The recovery rate tells the percentage of produced permeate from feed water, which is normally around 45 to 55%. For higher conversion demand brine may be used to produce more permeate through an energy recovery system if water sources are scarce, giving a recovery rate up to 75%. The energy recovery system mixes a proportion of brine with feed water and thus gives the system a higher recovery rate. At first, brine increases the TDS level (total dissolved solids) of feed water parabolically, but eventually the TDS stabilizes to a certain level. The recovery system may be suitable in certain locations, but it may also reduce the lifetime of membranes, since more dissolved solutes build up to the surface of membranes over time.

High-salinity water sets high quality requirements for components. Brackish water systems need to be able to fully operate under a pressure of 25 bars and saltwater systems under a pressure as high as 60 bars. All the materials on the pressure side must be strong enough, for example 316L, or even super-duplex to perform as designed without corrosion or leakage problems. An RO pump is capable to withstand dry running without breaking in case of feed water supply malfunction an also made of super-duplex and is specially designed for high-salinity liquids.

System and component protection is a key element for autonomous stand-alone operation and an important R&D section the company pushes forward. One of the protective features is an electrically operated dry run protection which shuts down the system if system pressure falls below the lower limit. For reliable run and metering, all sensors and components have been selected with care after a testing period in actual use.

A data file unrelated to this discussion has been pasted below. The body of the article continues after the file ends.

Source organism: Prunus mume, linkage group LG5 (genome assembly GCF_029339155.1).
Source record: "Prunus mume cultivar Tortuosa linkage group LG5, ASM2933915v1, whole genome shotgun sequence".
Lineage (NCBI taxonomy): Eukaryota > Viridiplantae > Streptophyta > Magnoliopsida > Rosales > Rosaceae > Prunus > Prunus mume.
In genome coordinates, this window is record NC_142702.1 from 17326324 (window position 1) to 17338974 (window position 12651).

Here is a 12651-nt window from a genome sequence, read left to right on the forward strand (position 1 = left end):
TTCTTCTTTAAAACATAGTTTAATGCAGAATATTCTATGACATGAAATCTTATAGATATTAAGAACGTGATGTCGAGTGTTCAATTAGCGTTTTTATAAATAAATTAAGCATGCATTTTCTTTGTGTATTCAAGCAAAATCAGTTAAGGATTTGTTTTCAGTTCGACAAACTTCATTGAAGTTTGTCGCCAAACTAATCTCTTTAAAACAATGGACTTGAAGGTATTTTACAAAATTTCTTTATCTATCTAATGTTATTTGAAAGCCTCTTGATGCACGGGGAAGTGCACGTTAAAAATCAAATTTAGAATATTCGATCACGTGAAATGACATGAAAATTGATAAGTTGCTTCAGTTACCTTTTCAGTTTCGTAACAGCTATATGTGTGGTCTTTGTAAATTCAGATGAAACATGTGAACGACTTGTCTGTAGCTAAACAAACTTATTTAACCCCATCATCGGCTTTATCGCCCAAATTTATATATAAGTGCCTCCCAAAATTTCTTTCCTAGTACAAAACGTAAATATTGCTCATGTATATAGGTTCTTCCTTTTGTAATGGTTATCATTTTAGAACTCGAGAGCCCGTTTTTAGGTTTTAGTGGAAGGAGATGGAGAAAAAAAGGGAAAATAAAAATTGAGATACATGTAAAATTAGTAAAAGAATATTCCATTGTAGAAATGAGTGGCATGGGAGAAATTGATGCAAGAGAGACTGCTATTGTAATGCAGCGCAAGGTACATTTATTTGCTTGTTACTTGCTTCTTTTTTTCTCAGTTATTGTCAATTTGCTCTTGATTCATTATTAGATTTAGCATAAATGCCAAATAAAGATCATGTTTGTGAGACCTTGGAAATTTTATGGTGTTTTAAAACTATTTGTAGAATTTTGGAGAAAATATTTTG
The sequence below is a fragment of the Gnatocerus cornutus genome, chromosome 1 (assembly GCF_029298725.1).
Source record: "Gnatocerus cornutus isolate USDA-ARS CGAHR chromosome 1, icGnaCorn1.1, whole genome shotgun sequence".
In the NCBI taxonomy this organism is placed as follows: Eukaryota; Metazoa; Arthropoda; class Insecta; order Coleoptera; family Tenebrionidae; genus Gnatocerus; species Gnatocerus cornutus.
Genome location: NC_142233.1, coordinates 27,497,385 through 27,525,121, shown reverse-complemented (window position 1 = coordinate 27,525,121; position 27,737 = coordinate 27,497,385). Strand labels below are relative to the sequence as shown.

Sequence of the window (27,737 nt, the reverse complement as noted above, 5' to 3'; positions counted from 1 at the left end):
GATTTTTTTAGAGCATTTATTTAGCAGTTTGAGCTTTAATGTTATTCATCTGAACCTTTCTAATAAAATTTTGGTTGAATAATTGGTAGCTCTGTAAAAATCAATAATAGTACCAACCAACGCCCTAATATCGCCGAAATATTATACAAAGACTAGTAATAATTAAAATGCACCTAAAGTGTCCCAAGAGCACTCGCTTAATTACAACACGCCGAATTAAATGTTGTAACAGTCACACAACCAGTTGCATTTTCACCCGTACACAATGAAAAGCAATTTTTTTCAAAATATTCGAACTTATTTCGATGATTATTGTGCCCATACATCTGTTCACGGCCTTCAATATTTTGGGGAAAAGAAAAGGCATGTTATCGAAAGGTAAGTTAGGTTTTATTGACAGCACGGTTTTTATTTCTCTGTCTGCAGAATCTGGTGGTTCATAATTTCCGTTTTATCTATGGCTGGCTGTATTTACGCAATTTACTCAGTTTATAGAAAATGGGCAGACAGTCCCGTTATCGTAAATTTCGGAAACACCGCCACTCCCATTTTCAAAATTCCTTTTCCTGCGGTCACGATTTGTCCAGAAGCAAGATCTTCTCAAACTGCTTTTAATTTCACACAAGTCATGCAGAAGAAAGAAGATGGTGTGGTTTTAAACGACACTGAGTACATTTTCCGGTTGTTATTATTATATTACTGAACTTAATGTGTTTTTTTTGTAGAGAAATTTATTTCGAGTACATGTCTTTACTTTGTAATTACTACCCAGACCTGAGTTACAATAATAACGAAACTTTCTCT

Electrical design behind the power

Solar-powered hybrid systems are the company’s area of expertise and require water-, energy-, electrical- and IoT technology design and development.

Electrical infrastructure of RO systems combines an AC power source (230–400 VAC) and a high voltage DC power source (up to 800 VDC) with a 24 VDC control circuit into one hybrid system by having full support to both AC and DC power. Electrical protection is designed for both AC and DC circuits separately with fuses, circuit breakers, surge arresters and groundings. For easy use and operation, one main switch is used for selecting AC or DC power and shutting down both as well. Support for AC and DC voltage sets high compatibility requirements for the main switch and especially high DC voltage outlines most of the typical switch types to be used.

A variable-frequency solar drive is used to operate and control the system. The solar drive communicates with all electric components and factors affecting the system operation. The drive is selected for each model based on power requirements of the system motor or motors. Multimotor drive function is included for simultaneous driving of the feed water pump and RO pump.

Solar irradiance is the key factor in system operation when the system is run on solar power. The drive is programmed to let the system start after a certain irradiance level is reached to avoid system underperformance during low voltage times like early mornings. The system also shuts down when irradiance drops under the limit.

Control circuit (24 VDC) combines the solar drive and external start and stop functions, making the whole system operate autonomously. The control circuit consists of external commands like water tank level switch and system pressure switch to start and stop the operation. These sensors together with the solar irradiance level and drive fault tracking control the system without a need for on-site manual controlling.